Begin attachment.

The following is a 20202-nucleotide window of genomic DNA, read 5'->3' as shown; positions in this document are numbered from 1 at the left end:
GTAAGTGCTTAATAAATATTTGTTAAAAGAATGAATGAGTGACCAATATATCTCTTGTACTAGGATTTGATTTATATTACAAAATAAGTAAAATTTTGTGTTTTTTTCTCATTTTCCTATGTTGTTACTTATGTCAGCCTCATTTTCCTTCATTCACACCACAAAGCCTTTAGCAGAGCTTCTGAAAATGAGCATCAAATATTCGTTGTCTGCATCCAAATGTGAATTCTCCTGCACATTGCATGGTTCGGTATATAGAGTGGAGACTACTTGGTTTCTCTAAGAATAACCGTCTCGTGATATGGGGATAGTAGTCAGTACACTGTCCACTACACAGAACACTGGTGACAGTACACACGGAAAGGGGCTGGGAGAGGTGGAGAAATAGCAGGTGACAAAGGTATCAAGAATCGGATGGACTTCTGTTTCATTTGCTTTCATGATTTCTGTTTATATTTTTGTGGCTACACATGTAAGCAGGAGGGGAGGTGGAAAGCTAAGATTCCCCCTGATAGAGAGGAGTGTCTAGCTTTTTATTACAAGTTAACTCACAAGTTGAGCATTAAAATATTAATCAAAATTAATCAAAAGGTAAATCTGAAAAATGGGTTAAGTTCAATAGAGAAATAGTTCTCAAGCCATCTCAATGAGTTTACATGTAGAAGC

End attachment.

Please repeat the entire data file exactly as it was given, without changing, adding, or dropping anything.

The following is a 20202-nucleotide window of genomic DNA, read 5'->3' as shown; positions in this document are numbered from 1 at the left end:
GTAAGTGCTTAATAAATATTTGTTAAAAGAATGAATGAGTGACCAATATATCTCTTGTACTAGGATTTGATTTATATTACAAAATAAGTAAAATTTTGTGTTTTTTTCTCATTTTCCTATGTTGTTACTTATGTCAGCCTCATTTTCCTTCATTCACACCACAAAGCCTTTAGCAGAGCTTCTGAAAATGAGCATCAAATATTCGTTGTCTGCATCCAAATGTGAATTCTCCTGCACATTGCATGGTTCGGTATATAGAGTGGAGACTACTTGGTTTCTCTAAGAATAACCGTCTCGTGATATGGGGATAGTAGTCAGTACACTGTCCACTACACAGAACACTGGTGACAGTACACACGGAAAGGGGCTGGGAGAGGTGGAGAAATAGCAGGTGACAAAGGTATCAAGAATCGGATGGACTTCTGTTTCATTTGCTTTCATGATTTCTGTTTATATTTTTGTGGCTACACATGTAAGCAGGAGGGGAGGTGGAAAGCTAAGATTCCCCCTGATAGAGAGGAGTGTCTAGCTTTTTATTACAAGTTAACTCACAAGTTGAGCATTAAAATATTAATCAAAATTAATCAAAAGGTAAATCTGAAAAATGGGTTAAGTTCAATAGAGAAATAGTTCTCAAGCCATCTCAATGAGTTTACATGTAGAAGC